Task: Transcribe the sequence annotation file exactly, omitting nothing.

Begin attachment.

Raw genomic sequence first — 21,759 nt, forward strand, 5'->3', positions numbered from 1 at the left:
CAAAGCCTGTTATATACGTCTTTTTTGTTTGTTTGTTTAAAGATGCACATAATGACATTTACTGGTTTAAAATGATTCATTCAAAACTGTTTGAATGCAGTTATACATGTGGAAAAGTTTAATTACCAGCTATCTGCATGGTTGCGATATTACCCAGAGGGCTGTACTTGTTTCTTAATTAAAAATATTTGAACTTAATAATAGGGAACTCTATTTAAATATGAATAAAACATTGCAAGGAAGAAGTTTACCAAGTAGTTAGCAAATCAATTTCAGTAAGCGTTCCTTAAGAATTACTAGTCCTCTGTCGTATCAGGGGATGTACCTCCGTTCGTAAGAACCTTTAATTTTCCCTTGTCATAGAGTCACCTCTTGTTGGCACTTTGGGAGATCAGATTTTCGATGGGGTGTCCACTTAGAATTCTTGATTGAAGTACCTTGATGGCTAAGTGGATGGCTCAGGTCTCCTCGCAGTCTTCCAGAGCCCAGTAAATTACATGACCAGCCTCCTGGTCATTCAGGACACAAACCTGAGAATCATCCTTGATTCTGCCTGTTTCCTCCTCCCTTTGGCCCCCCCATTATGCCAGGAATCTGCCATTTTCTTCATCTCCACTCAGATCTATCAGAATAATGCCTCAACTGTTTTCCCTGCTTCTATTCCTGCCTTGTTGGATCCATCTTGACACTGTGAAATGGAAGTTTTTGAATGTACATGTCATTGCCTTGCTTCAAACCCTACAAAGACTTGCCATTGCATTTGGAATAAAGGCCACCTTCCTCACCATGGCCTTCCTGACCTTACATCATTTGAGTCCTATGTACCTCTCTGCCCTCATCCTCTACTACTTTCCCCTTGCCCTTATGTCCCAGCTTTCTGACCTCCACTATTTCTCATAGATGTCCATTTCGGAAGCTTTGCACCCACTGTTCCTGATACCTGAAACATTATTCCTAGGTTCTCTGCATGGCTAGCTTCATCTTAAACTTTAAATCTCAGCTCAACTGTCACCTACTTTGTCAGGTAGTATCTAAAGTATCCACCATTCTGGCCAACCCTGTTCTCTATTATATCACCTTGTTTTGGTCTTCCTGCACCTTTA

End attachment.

Raw genomic sequence first — 21,759 nt, forward strand, 5'->3', positions numbered from 1 at the left:
CAAAGCCTGTTATATACGTCTTTTTTGTTTGTTTGTTTAAAGATGCACATAATGACATTTACTGGTTTAAAATGATTCATTCAAAACTGTTTGAATGCAGTTATACATGTGGAAAAGTTTAATTACCAGCTATCTGCATGGTTGCGATATTACCCAGAGGGCTGTACTTGTTTCTTAATTAAAAATATTTGAACTTAATAATAGGGAACTCTATTTAAATATGAATAAAACATTGCAAGGAAGAAGTTTACCAAGTAGTTAGCAAATCAATTTCAGTAAGCGTTCCTTAAGAATTACTAGTCCTCTGTCGTATCAGGGGATGTACCTCCGTTCGTAAGAACCTTTAATTTTCCCTTGTCATAGAGTCACCTCTTGTTGGCACTTTGGGAGATCAGATTTTCGATGGGGTGTCCACTTAGAATTCTTGATTGAAGTACCTTGATGGCTAAGTGGATGGCTCAGGTCTCCTCGCAGTCTTCCAGAGCCCAGTAAATTACATGACCAGCCTCCTGGTCATTCAGGACACAAACCTGAGAATCATCCTTGATTCTGCCTGTTTCCTCCTCCCTTTGGCCCCCCCATTATGCCAGGAATCTGCCATTTTCTTCATCTCCACTCAGATCTATCAGAATAATGCCTCAACTGTTTTCCCTGCTTCTATTCCTGCCTTGTTGGATCCATCTTGACACTGTGAAATGGAAGTTTTTGAATGTACATGTCATTGCCTTGCTTCAAACCCTACAAAGACTTGCCATTGCATTTGGAATAAAGGCCACCTTCCTCACCATGGCCTTCCTGACCTTACATCATTTGAGTCCTATGTACCTCTCTGCCCTCATCCTCTACTACTTTCCCCTTGCCCTTATGTCCCAGCTTTCTGACCTCCACTATTTCTCATAGATGTCCATTTCGGAAGCTTTGCACCCACTGTTCCTGATACCTGAAACATTATTCCTAGGTTCTCTGCATGGCTAGCTTCATCTTAAACTTTAAATCTCAGCTCAACTGTCACCTACTTTGTCAGGTAGTATCTAAAGTATCCACCATTCTGGCCAACCCTGTTCTCTATTATATCACCTTGTTTTGGTCTTCCTGCACCTTTA